The next president will confront an American public grown tired of a war whose rationale has disappeared along with the weapons of mass destruction their leaders warned them so urgently about, and whose ending has receded into an ever more cloudy future. It is no surprise that the fundamentalist George Bush responded to the cataclysm of September 11 by rallying Americans to a threat he found in the realm not of politics or strategy but of metaphysics. Terrorists were “evildoers” and as such called forth a religious war in which other nations were “either with us or with the terrorists.” Such rhetoric falls easily on American ears and it is no mystery why this land’s leaders have had recourse to it again and again, from the “City on the Hill” of John Winthrop, to the “evil empire” of Ronald Reagan, and, in between, the starkly divided world set out in the Manichaean divisions of the Truman Doctrine of April 1947. The call to arms against “the evildoers,” the beseeching of the country to rise up and defend itself against “the axis of evil”—presidents use such terms because they are simple, universally understood, and persuasive: Who, after all, could object to the need to fight Evil?
The danger has always been that the urge toward metaphysical simplicity eventually obliterates the careful weighing of interests and risks that must guide a great power in its foreign policy. Osama bin Laden, in turning his sights from the “near enemies” ruling in Cairo and Riyadh to the “far enemy” symbolized by New York’s mighty towers, had wanted nothing more than an ideological war; he had the great good luck to choose to attack a born-again president and advocate of “moral clarity” who not only was more than willing to give him one but to subsume under its banner a bloody diversion in a complicated, divided country that had up to then been irrelevant to the jihadist cause.
For better or worse, President Bush has now set the terms of the debate, and the political contest now underway, animated by a kind of fear and political anxiety not seen since the darkest days of the cold war, seems fated to be conducted according to those terms. When the rhetoric of crusade dominates public discourse, political leaders find themselves trapped, like characters in a mythological drama that long predates and powerfully overshadows them; Lyndon Johnson, unable to withdraw from and thus “lose” Vietnam the way his Democratic predecessor had “lost” China, came to understand this; John Kerry, if he manages to gain his place in the White House, may well find himself struggling to escape the same trap, caught in the metaphysical prison his predecessor constructed for him and hemmed in by ideologically fierce political opponents determined to make him suffer for any attempt he might make to break free.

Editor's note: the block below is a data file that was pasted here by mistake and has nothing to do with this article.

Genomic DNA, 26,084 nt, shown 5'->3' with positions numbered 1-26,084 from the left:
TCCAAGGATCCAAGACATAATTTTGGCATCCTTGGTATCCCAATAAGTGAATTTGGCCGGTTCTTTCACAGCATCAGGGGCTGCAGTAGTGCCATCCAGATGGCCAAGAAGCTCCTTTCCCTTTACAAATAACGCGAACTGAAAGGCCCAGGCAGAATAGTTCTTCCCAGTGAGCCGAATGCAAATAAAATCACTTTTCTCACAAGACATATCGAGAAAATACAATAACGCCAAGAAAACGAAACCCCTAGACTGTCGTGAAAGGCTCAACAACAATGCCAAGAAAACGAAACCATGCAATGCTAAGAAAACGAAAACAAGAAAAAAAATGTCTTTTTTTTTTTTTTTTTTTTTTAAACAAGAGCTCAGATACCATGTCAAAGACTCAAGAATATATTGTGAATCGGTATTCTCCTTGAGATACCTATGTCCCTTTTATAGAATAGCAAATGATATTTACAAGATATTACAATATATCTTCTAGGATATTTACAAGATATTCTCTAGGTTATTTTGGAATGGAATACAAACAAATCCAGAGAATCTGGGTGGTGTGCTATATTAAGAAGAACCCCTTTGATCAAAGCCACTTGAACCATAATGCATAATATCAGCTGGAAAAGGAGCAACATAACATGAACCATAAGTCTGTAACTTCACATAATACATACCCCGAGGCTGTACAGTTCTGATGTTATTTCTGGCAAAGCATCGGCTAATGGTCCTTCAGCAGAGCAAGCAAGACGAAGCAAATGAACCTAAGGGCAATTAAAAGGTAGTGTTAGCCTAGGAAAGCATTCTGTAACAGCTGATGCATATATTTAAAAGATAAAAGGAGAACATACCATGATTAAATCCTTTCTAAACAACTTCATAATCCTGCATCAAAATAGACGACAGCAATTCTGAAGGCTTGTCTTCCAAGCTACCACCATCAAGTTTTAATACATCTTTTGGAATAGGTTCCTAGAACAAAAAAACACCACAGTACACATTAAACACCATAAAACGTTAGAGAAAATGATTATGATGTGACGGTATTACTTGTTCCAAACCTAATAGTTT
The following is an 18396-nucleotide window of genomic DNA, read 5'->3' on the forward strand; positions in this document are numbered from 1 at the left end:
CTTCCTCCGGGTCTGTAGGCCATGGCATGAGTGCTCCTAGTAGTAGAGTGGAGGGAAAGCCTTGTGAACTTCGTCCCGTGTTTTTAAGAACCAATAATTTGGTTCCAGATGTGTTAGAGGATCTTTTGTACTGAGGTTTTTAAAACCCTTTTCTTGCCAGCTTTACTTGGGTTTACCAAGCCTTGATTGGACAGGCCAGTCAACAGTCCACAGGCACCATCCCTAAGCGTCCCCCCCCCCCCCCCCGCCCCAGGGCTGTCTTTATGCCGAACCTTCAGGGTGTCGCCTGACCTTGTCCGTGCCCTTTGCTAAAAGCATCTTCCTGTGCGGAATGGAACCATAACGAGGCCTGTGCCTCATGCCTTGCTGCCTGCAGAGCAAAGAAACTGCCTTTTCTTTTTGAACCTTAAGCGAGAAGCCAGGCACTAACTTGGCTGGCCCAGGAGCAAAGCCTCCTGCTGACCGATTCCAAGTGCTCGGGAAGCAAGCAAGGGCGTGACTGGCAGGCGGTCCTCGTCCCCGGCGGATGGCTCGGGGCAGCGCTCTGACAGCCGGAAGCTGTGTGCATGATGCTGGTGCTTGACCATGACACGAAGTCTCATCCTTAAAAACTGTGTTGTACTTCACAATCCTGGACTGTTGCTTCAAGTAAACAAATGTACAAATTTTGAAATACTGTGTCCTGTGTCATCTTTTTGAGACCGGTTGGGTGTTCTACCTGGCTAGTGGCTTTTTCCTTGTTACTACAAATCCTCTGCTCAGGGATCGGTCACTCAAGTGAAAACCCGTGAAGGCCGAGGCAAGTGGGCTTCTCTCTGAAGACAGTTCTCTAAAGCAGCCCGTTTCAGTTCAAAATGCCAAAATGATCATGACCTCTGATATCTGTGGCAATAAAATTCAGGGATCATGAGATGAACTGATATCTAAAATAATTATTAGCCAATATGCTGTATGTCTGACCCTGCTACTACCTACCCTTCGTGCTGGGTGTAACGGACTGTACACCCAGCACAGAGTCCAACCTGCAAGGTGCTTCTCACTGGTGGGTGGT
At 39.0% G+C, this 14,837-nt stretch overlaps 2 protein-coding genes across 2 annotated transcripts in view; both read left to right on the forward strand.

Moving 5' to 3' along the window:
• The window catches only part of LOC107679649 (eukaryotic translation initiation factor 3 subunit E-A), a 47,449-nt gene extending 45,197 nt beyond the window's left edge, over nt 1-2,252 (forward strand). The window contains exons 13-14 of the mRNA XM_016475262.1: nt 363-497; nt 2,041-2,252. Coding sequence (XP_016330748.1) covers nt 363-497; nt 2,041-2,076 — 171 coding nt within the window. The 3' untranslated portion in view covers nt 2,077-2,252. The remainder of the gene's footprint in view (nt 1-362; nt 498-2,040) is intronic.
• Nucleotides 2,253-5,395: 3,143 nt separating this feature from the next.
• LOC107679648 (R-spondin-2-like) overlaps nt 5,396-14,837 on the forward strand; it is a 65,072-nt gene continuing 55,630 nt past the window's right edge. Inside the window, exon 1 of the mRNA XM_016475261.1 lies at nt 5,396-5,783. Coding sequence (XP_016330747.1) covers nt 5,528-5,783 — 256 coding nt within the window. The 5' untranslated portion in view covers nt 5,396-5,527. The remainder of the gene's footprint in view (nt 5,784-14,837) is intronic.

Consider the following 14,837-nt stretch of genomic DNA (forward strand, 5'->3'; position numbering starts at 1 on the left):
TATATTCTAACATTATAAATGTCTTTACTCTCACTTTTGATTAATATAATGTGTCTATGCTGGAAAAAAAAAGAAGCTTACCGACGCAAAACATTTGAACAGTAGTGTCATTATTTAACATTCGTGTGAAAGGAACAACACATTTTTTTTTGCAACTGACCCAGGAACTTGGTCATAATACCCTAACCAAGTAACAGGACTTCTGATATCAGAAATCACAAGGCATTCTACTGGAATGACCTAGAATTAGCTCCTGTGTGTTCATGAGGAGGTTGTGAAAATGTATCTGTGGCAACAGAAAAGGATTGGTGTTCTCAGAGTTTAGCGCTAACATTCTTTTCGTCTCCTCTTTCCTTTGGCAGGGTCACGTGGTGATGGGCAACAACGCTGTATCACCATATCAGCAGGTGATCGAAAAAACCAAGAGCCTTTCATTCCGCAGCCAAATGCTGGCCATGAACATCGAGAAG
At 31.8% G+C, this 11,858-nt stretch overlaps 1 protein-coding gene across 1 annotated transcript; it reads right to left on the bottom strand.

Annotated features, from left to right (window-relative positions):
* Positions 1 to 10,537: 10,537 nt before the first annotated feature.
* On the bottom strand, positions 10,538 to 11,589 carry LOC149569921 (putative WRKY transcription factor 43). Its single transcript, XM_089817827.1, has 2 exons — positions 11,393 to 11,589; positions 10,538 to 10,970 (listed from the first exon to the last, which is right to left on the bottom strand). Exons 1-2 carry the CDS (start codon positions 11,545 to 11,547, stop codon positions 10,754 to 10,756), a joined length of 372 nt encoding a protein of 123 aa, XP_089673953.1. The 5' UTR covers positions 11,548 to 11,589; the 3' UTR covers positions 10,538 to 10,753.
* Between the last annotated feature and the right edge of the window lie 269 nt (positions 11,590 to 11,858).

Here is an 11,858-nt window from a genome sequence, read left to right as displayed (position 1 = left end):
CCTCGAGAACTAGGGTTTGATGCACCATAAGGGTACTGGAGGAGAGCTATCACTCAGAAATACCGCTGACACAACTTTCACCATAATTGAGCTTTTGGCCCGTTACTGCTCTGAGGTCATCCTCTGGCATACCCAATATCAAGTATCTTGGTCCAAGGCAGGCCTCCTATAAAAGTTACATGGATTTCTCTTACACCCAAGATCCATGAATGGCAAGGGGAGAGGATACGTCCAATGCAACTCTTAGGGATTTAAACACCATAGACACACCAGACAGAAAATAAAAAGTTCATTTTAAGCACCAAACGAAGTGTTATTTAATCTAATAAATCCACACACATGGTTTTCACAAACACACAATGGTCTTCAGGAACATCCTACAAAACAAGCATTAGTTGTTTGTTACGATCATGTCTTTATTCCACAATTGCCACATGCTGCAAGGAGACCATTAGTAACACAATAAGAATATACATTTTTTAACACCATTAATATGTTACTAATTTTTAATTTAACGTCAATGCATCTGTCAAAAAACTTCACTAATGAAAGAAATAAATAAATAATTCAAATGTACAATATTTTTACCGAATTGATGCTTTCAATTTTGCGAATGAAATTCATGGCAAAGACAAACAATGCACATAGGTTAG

The war in Iraq, launched in the glamorous cause of ideological transformation, has now settled down into something bloody, murderous, and crude, fought on behalf of a people who are increasingly weary of its costs and bewildered by its stakes. There is no safe or easy way out, and the winner of this election, like the winner in 1968, will find his administration dogged by it from first day to last.
New York City
This election will decide whether a radical politics succeeds in the United States. We have been governed, for many decades, from somewhere in the broad center of opinion rather than through a winner-take-all contest of extremes. We have kept religion out of politics so that people will not be alienated from their government because of their beliefs; and our foreign policy has, for the most part, been grounded in bipartisan unity, not partisan politics. The Bush administration has replaced every part of that centrist philosophy with a strategy of ideological partisanship aimed at two groups. It subscribes to the principles and causes of the religious right and it is convinced that Bush can be reelected by giving that particularly zealous minority reason to vote in great numbers. It relies, in that hope, on the support it has bought from powerful mass media and business groups by sponsoring huge and economically perilous tax cuts, and by virtually abandoning past bipartisan initiatives to protect the environment and improve public safety.
The alliance with the religious right has already proved a serious threat to America’s commitment to social inclusiveness. Bush urges amending the Constitution to outlaw gay marriage; he calls for federal support for religious projects, and condemns millions of Americans to unnecessary suffering by forbidding stem cell research. Religious fundamentalists want above all to staff the courts with judges who share their views, and he has pandered to that wish by nominating to the federal courts only lawyers distinguished for their intransigence on issues of abortion, race, civil rights, workers’ protection, gay rights, religion, or the environment, many of them embarrassingly unqualified for judicial office. Senate Democrats have so far blocked some of the worst of these nominations by filibusters, but they may not be able or willing to continue to do so if Bush is reelected while protesting that tactic. Bush could and would then fill the federal courts with whatever reactionary judges he thought most pleasing to what he regards as his “core constituency.”